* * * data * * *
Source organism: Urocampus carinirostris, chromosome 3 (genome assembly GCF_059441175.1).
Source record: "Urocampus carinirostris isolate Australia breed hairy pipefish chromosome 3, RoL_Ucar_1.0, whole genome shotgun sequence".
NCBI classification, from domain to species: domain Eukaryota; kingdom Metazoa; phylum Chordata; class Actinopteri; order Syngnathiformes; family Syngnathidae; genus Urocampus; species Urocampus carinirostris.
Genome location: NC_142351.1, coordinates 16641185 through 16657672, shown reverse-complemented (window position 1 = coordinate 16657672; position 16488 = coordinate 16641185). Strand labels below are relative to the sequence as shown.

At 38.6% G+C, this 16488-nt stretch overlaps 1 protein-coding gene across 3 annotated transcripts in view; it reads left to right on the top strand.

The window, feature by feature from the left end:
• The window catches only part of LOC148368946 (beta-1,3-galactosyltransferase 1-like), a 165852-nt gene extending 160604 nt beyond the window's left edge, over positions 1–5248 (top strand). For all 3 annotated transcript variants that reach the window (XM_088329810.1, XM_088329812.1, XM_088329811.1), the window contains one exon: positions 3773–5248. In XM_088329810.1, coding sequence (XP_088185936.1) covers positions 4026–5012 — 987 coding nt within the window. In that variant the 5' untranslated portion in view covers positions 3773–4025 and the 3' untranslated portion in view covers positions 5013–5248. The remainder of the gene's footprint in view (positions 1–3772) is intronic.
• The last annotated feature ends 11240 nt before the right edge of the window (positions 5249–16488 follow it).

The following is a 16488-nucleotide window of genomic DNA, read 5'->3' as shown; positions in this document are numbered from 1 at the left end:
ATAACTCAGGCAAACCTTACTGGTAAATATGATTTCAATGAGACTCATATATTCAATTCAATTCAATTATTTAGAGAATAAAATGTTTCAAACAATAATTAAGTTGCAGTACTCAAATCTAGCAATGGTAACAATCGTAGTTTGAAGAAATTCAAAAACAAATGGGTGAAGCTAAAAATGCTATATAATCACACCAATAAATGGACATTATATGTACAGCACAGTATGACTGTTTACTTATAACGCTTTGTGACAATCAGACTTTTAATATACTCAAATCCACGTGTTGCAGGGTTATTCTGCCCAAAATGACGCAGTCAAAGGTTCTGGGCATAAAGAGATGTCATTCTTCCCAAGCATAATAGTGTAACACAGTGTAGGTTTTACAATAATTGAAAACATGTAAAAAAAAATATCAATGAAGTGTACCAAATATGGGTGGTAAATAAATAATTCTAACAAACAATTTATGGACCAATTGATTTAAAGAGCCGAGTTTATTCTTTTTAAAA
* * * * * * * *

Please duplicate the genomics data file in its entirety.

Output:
Source organism: Urocampus carinirostris, chromosome 3 (genome assembly GCF_059441175.1).
Source record: "Urocampus carinirostris isolate Australia breed hairy pipefish chromosome 3, RoL_Ucar_1.0, whole genome shotgun sequence".
NCBI classification, from domain to species: domain Eukaryota; kingdom Metazoa; phylum Chordata; class Actinopteri; order Syngnathiformes; family Syngnathidae; genus Urocampus; species Urocampus carinirostris.
Genome location: NC_142351.1, coordinates 16641185 through 16657672, shown reverse-complemented (window position 1 = coordinate 16657672; position 16488 = coordinate 16641185). Strand labels below are relative to the sequence as shown.

At 38.6% G+C, this 16488-nt stretch overlaps 1 protein-coding gene across 3 annotated transcripts in view; it reads left to right on the top strand.

The window, feature by feature from the left end:
• The window catches only part of LOC148368946 (beta-1,3-galactosyltransferase 1-like), a 165852-nt gene extending 160604 nt beyond the window's left edge, over positions 1–5248 (top strand). For all 3 annotated transcript variants that reach the window (XM_088329810.1, XM_088329812.1, XM_088329811.1), the window contains one exon: positions 3773–5248. In XM_088329810.1, coding sequence (XP_088185936.1) covers positions 4026–5012 — 987 coding nt within the window. In that variant the 5' untranslated portion in view covers positions 3773–4025 and the 3' untranslated portion in view covers positions 5013–5248. The remainder of the gene's footprint in view (positions 1–3772) is intronic.
• The last annotated feature ends 11240 nt before the right edge of the window (positions 5249–16488 follow it).

The following is a 16488-nucleotide window of genomic DNA, read 5'->3' as shown; positions in this document are numbered from 1 at the left end:
ATAACTCAGGCAAACCTTACTGGTAAATATGATTTCAATGAGACTCATATATTCAATTCAATTCAATTATTTAGAGAATAAAATGTTTCAAACAATAATTAAGTTGCAGTACTCAAATCTAGCAATGGTAACAATCGTAGTTTGAAGAAATTCAAAAACAAATGGGTGAAGCTAAAAATGCTATATAATCACACCAATAAATGGACATTATATGTACAGCACAGTATGACTGTTTACTTATAACGCTTTGTGACAATCAGACTTTTAATATACTCAAATCCACGTGTTGCAGGGTTATTCTGCCCAAAATGACGCAGTCAAAGGTTCTGGGCATAAAGAGATGTCATTCTTCCCAAGCATAATAGTGTAACACAGTGTAGGTTTTACAATAATTGAAAACATGTAAAAAAAAATATCAATGAAGTGTACCAAATATGGGTGGTAAATAAATAATTCTAACAAACAATTTATGGACCAATTGATTTAAAGAGCCGAGTTTATTCTTTTTAAAA